Tattoos and hepatitis C

As a result of the reuse of unsterilized needles that may still contain the blood of a previous client, tattoo artists are at risk of contracting hepatitis C. Ink pots may also contain blood if tattoo artists do not use new ones.

It is still possible to spread hepatitis C even if the blood is not visible on the equipment. Several studies from 2013 suggest that HCV can remain infectious for up to 6 weeks outside the body and on surfaces.

You should only go to a licensed tattoo parlor if you want to reduce the risk of HCV transmission. States have different laws regarding tattoos. A tattoo artist must ensure a safe and hygienic environment by:

  • Throughout the process, wear gloves
  • Sterilized needles should be used from a separate packet
  • Ink and containers should be new
  • During the procedure, wrap everything they may touch in plastic wrap

Tattoos should not be received if the artist does not follow these hygienic procedures, as it increases the risk of health complications. A person should follow the aftercare advice given by the tattoo artist during the healing process to reduce the risk of infection.

Hepatitis C symptoms

Most people do not experience symptoms of the infection during the acute phase. The onset usually occurs between 2 and 12 weeks after exposure, but it can last up to 6 months. The acute stage is characterized by mild and flu-like symptoms. Trusted Sources may include:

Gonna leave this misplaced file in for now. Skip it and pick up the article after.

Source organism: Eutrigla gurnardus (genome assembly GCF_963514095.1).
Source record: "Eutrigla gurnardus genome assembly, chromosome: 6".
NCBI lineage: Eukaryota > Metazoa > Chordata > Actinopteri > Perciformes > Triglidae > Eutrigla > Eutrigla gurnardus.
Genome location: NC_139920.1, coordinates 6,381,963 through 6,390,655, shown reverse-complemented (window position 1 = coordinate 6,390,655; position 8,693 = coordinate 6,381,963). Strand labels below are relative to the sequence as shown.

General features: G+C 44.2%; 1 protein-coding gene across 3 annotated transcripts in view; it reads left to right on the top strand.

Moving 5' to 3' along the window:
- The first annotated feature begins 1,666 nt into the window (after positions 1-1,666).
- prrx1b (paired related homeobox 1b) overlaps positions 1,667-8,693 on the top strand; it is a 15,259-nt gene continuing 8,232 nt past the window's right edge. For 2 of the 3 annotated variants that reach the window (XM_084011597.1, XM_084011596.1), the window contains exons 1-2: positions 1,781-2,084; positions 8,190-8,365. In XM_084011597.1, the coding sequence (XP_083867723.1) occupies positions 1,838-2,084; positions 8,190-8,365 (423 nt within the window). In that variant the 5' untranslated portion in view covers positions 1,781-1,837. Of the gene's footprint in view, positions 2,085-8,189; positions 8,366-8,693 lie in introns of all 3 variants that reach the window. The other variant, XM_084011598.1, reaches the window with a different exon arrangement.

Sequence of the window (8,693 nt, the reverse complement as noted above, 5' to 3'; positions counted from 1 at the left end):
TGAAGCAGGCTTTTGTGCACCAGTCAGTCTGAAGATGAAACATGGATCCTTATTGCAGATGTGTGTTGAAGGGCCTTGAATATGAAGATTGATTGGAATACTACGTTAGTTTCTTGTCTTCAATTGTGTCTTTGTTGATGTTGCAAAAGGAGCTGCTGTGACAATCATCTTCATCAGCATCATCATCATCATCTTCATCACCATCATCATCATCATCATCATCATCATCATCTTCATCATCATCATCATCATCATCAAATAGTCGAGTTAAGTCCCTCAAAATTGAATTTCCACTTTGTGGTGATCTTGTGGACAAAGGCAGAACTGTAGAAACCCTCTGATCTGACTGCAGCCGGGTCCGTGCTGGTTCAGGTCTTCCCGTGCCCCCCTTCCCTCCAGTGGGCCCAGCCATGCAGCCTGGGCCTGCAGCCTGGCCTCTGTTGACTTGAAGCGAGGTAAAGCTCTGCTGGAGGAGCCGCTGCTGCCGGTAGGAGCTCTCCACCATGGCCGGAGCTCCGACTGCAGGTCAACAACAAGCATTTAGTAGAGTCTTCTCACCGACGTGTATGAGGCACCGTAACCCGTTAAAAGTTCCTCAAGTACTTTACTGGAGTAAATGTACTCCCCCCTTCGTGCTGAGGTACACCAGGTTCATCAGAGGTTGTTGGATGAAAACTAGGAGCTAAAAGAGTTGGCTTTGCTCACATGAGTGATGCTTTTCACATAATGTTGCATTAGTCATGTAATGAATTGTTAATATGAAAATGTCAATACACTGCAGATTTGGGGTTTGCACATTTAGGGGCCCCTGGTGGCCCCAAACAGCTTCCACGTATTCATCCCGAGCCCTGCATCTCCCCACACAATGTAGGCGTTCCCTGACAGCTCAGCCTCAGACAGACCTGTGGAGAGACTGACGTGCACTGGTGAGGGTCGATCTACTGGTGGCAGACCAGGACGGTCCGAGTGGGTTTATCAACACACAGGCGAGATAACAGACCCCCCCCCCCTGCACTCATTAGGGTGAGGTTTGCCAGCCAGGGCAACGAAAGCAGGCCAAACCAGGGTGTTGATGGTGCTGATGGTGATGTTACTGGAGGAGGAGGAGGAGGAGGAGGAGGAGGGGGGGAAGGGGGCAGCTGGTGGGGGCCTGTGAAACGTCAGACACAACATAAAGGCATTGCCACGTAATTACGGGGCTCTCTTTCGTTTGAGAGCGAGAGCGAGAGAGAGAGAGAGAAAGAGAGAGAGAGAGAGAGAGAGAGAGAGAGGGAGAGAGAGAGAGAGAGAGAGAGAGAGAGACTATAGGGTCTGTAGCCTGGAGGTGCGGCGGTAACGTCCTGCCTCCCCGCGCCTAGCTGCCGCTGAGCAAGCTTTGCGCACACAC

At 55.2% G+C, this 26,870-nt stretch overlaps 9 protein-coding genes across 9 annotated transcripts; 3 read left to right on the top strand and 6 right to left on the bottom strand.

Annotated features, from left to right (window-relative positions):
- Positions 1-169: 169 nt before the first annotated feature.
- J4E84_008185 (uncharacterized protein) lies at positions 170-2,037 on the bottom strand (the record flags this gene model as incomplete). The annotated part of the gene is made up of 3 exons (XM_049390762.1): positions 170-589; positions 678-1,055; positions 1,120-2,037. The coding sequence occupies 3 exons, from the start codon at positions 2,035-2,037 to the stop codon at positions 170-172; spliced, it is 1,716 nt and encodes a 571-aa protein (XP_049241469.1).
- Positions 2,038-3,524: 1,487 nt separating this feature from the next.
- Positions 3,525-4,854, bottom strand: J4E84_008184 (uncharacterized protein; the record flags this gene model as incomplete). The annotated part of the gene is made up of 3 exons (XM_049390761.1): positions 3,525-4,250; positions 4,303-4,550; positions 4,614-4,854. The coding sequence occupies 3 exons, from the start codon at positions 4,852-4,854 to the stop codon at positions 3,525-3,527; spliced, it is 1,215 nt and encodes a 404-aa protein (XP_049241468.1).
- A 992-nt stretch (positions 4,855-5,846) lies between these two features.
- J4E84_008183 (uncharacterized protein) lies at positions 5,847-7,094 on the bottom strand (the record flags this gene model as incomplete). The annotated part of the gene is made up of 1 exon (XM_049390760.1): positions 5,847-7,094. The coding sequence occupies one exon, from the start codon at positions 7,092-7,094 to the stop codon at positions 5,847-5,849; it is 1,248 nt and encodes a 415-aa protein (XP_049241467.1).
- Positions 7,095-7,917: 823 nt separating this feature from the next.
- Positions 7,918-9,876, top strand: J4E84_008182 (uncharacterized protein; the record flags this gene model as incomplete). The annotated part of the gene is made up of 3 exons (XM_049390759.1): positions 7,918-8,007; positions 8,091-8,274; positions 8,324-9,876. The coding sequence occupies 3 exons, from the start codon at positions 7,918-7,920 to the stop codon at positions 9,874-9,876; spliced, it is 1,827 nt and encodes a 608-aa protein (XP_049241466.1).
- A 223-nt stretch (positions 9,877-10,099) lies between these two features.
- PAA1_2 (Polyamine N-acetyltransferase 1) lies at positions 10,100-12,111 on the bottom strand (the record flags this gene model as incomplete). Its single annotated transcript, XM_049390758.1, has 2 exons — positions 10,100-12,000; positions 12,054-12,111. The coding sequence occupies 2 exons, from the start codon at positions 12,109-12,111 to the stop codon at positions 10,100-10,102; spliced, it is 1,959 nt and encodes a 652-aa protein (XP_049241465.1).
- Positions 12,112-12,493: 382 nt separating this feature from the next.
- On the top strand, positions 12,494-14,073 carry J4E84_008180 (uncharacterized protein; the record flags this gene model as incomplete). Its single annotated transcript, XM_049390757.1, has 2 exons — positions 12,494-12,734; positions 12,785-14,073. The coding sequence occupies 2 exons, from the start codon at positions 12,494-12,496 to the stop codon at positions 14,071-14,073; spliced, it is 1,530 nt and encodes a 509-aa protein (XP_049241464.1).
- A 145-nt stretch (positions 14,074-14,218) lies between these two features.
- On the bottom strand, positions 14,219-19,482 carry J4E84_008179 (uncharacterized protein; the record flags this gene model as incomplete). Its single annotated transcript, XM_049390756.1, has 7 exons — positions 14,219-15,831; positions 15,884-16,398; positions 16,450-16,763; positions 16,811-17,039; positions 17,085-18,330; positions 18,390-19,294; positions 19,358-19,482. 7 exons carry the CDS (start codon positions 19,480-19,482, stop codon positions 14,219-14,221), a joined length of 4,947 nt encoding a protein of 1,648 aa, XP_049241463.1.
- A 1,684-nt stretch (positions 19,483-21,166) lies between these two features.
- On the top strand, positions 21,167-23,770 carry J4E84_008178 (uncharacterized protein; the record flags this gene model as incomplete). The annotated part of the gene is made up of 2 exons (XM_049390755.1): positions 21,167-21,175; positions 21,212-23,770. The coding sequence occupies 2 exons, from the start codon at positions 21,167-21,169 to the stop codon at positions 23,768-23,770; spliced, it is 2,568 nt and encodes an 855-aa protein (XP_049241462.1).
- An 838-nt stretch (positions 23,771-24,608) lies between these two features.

• tiredness
  • joint pain
  • fever
  • loss of appetite
  • nausea and vomiting
  • stomach pain
  • dark urine
  • light-colored stool
  • jaundice

More than half of people with acute hepatitis C do not clear the virus and develop chronic hepatitis C. Most chronic hepatitis C patients do not experience symptoms or feel depressed or fatigued.

Chronic hepatitis C can lead to chronic liver disease and liver cancer if left untreated. Hepatitis C patients tend to develop chronic liver disease slowly over years without many symptoms.

Approximately 5–25% of HCV-infected people develop cirrhosis within 10–20 years. In severe cases, cirrhosis can result in liver failure due to permanent scarring and damage.

When to consult a doctor

If someone has been exposed to HCV, such as during a tattoo, and is experiencing any HCV symptoms, they should see a doctor. The sooner a doctor diagnoses HCV, the earlier treatment can begin to clear the infection and prevent long-term damage.


There is a possibility that people can contract hepatitis C while getting a tattoo, although it is rare. When tattoo artists do not sterilize their equipment and follow appropriate, hygienic measures, this can happen. To ensure a clean and safe tattooing environment, any person wishing to get a tattoo should seek out a licensed professional with a license.

The possibility of receiving a tattoo if a person has an HCV infection exists. People with HCV should, however, seek out tattoo artists who have experience tattooing them. By informing the artist of the infection, they can take extra precautions to avoid complications.


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